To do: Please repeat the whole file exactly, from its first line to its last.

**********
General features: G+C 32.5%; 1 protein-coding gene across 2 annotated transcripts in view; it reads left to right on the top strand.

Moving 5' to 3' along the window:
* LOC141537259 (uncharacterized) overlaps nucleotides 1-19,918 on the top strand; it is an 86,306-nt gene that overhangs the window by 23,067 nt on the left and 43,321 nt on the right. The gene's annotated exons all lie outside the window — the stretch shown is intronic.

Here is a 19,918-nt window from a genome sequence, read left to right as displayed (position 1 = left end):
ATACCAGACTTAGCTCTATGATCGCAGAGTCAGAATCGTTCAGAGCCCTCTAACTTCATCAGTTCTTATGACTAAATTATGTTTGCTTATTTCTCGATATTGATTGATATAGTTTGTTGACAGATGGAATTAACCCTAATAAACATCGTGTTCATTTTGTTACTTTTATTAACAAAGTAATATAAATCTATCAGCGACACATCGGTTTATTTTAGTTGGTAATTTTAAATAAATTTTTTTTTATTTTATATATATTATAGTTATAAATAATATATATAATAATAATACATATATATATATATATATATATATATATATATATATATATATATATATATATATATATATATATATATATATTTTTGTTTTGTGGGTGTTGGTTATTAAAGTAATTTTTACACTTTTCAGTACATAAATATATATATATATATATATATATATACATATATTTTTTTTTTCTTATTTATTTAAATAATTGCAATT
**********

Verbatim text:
General features: G+C 32.5%; 1 protein-coding gene across 2 annotated transcripts in view; it reads left to right on the top strand.

Moving 5' to 3' along the window:
* LOC141537259 (uncharacterized) overlaps nucleotides 1-19,918 on the top strand; it is an 86,306-nt gene that overhangs the window by 23,067 nt on the left and 43,321 nt on the right. The gene's annotated exons all lie outside the window — the stretch shown is intronic.

Here is a 19,918-nt window from a genome sequence, read left to right as displayed (position 1 = left end):
ATACCAGACTTAGCTCTATGATCGCAGAGTCAGAATCGTTCAGAGCCCTCTAACTTCATCAGTTCTTATGACTAAATTATGTTTGCTTATTTCTCGATATTGATTGATATAGTTTGTTGACAGATGGAATTAACCCTAATAAACATCGTGTTCATTTTGTTACTTTTATTAACAAAGTAATATAAATCTATCAGCGACACATCGGTTTATTTTAGTTGGTAATTTTAAATAAATTTTTTTTTATTTTATATATATTATAGTTATAAATAATATATATAATAATAATACATATATATATATATATATATATATATATATATATATATATATATATATATATATATATATATATATATATATTTTTGTTTTGTGGGTGTTGGTTATTAAAGTAATTTTTACACTTTTCAGTACATAAATATATATATATATATATATATATATACATATATTTTTTTTTTCTTATTTATTTAAATAATTGCAATT